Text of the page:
Pregnancy and Diabetes
At first, it would be better to understand the diabetes which is a glucose metabolism disorder.
In the course of the normal metabolic rate, the blood sugar in the blood is kept constant at 100 ml per 100 ml. When we eat, our blood sugar rises, and the hormone insulin is secreted from the pancreas and it inserts the blood sugar into the cell, allowing the cells to use the blood sugar and normalizing the blood sugar. When we are hungry, glucagon hormone is secreted and glucose is released from the liver from our glycogen stores and is given to the blood, and our blood sugar reaches a normal level.
Abnormal metabolism can proceed in three different ways:
In type 1 diabetes, enough insulin hormones cannot be secreted from the pancreas for various reasons, and since the metabolic rate cannot reach normal, hunger and satiety values remain high.
In type 2 diabetes, insulin hormone cannot bring blood sugar into the cells and the metabolic rate is impaired by this deficiency.
In secondary diabetes, the metabolic rate is impaired due to another disease, medication, or condition. These include diseases such as Cushing’s syndrome, acromegaly endocrine, and health problems such as autoimmune diseases that require the use of external cortisone, which often returns to normal after treatment or discontinuation of cortisone.
When we consider all these conditions, pregnancy is a new challenge for every condition, because the metabolic rate will change again and our approach to the new metabolic state will also be rearranged.
Diabetes in Pregnancy
This arrangement and preparation should ideally start before pregnancy and the woman should be prepared for pregnancy. When diabetes is high in diabetes for many years, the veins are damaged, and basic organ damage such as eyes, kidneys and heart may occur.
In addition, we are talking about increased abnormal rates for the baby in a woman who becomes pregnant with high blood sugar. In fact, there is an increased risk for both mother’s and baby’s life. In infants of uncontrolled diabetic mothers who became pregnant with high sugar rates, heart anomalies, central nervous system anomalies (neural tube defects), skeletal system anomalies and digestive system, urinary tract and genital system abnormality rates have also seen as increased.
In diabetic pregnancies, the fetus is more prone to danger with the course of pregnancy and birth drops, which we call fetal distress during labour. Preeclampsia (pregnancy toxaemia) is seen in diabetic pregnant women and the rate of development retardation increases in the womb. In addition, large babies and polyhydramnios (excessively increased amniotic fluid) can also be seen.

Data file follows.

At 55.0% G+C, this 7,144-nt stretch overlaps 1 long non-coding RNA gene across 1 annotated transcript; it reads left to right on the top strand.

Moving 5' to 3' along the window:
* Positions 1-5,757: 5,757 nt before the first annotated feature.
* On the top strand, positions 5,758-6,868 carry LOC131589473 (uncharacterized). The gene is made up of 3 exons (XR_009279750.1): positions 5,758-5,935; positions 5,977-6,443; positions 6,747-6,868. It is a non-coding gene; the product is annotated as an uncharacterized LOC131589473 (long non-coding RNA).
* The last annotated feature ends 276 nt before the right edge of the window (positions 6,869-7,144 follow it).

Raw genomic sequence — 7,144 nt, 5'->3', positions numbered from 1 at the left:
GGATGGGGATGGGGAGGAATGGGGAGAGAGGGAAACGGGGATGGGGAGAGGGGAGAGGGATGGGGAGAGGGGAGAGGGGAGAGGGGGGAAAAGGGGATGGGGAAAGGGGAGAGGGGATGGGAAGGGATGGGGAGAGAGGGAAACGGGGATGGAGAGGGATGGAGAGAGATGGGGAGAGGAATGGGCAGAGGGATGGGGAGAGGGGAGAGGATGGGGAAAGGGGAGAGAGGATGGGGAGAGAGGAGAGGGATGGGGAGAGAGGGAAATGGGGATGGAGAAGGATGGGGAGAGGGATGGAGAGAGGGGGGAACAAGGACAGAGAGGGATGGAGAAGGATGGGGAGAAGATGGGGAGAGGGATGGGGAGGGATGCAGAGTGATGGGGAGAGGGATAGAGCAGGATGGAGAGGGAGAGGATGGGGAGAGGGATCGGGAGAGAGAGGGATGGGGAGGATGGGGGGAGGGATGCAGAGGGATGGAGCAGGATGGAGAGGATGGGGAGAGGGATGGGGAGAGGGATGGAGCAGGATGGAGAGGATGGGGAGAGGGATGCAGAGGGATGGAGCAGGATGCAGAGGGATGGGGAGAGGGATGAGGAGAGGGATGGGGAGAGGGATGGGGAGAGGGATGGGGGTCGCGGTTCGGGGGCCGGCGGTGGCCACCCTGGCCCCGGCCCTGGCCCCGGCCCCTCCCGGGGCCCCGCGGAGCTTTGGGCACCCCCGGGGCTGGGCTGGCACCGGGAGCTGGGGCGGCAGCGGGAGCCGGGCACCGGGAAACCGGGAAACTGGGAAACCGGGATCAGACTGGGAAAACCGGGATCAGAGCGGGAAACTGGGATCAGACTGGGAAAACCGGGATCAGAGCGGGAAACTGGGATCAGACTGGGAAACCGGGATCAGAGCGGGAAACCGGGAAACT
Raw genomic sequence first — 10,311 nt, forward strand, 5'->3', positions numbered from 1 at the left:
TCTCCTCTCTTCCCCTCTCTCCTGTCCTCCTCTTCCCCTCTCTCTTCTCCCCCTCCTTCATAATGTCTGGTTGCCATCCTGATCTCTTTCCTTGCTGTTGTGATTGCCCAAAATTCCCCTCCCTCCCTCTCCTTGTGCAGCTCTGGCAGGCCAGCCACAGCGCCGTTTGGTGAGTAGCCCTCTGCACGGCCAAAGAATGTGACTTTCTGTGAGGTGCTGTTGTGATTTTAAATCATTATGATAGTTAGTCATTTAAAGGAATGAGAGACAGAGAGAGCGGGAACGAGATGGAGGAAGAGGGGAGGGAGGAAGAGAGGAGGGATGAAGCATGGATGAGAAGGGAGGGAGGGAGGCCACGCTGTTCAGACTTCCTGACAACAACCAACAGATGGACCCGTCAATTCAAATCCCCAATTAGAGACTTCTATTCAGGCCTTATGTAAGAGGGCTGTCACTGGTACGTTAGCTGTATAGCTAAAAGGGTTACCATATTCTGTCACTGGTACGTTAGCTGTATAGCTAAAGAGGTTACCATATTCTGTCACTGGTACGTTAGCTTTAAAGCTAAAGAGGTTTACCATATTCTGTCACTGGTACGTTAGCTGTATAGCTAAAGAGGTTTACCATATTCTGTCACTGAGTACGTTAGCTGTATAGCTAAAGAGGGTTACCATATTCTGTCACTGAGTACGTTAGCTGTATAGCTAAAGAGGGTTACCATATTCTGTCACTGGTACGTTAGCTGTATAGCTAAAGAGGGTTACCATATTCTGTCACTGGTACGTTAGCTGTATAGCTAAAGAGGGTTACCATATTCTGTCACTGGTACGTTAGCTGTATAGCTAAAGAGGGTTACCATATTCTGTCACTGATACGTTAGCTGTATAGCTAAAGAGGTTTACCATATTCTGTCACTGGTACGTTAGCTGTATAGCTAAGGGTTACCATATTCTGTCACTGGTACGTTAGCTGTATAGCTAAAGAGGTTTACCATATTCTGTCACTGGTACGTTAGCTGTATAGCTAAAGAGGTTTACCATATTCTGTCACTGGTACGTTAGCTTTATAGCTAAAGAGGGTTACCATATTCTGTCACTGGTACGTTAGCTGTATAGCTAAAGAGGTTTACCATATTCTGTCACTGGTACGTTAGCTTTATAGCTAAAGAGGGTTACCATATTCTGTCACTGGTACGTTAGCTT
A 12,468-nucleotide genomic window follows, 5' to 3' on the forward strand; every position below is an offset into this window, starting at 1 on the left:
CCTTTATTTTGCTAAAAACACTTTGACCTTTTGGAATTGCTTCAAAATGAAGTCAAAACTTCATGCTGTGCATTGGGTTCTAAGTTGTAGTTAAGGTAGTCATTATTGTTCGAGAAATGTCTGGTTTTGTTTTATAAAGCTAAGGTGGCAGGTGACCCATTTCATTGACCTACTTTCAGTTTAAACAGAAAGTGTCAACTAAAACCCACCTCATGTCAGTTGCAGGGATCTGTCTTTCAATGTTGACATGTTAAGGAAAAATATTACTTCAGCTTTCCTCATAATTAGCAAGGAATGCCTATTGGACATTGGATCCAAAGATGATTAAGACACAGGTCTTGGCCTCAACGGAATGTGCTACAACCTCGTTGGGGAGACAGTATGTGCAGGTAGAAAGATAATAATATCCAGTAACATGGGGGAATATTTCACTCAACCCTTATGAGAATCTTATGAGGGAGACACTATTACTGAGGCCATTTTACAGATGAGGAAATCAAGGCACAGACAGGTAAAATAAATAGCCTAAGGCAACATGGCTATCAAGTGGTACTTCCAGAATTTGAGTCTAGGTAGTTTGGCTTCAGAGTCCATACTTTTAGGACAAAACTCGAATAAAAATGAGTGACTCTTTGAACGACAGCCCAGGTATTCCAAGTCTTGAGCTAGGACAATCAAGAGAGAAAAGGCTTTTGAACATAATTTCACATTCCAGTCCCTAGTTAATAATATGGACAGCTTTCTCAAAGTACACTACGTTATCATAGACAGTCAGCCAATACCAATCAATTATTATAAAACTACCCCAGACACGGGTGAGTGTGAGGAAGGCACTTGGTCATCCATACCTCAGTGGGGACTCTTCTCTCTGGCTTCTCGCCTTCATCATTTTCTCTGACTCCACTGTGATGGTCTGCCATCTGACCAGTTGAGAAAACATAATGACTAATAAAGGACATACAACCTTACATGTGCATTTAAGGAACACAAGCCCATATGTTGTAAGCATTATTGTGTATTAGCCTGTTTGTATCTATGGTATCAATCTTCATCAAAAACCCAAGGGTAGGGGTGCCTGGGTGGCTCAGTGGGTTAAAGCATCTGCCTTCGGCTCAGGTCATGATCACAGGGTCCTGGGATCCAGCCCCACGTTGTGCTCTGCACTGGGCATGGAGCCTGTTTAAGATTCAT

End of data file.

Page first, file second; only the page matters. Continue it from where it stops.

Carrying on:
In these pregnancies, while the rate of loss in the womb remains high, birth trauma rates also increase. As non-progressive labour can take place, the frequency of shoulder stuck has increased significantly. With the deterioration of fetal well-being, the risk of emergency cesarean can always be high.
After birth, the babies of diabetic mothers may require lung ripening and, accordingly, respiratory help. While trying to reach the new metabolic balance of the baby after birth, hypoglycaemia (low blood sugar), hypocalcaemia (low blood calcium level) and hyperbilirubinemia (jaundice) may occur most frequently.
Taking all this into account, the expectant mother should cooperate with her physician to correct the metabolic rate months before pregnancy, and be conscious about oral anti-diabetic or, if necessary, insulin, as well as exercise and diet applications. It should be remembered that folic acid intake in methyl form should be started before pregnancy in order to reduce the frequency of central nervous system anomalies.
Looking for Hba1c or fructosamine in the blood indicates that the blood sugar is higher than months and if pregnancy is detected after this period, this can never be a reason for termination of pregnancy. However, due to the increased anomaly and risk of loss, the tests that we will talk about in a short time should be followed carefully.